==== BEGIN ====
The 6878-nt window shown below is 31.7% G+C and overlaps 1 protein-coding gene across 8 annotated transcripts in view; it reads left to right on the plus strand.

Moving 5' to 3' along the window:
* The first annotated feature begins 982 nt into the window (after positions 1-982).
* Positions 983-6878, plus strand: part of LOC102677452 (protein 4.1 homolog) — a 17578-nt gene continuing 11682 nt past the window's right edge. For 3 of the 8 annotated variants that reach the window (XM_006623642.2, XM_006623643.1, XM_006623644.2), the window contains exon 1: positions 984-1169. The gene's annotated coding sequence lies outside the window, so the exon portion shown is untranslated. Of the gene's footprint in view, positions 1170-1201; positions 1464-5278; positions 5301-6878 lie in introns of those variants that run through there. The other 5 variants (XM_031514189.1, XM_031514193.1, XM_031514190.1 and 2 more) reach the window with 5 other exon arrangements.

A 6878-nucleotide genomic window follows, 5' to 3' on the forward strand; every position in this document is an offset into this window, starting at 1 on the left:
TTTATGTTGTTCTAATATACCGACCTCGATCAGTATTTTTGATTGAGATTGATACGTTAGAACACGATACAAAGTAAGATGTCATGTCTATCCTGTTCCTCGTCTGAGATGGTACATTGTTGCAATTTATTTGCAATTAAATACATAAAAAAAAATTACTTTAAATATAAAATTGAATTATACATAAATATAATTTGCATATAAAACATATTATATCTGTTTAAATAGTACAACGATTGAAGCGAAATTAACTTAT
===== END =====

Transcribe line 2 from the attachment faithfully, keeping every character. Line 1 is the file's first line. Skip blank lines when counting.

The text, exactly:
Moving 5' to 3' along the window: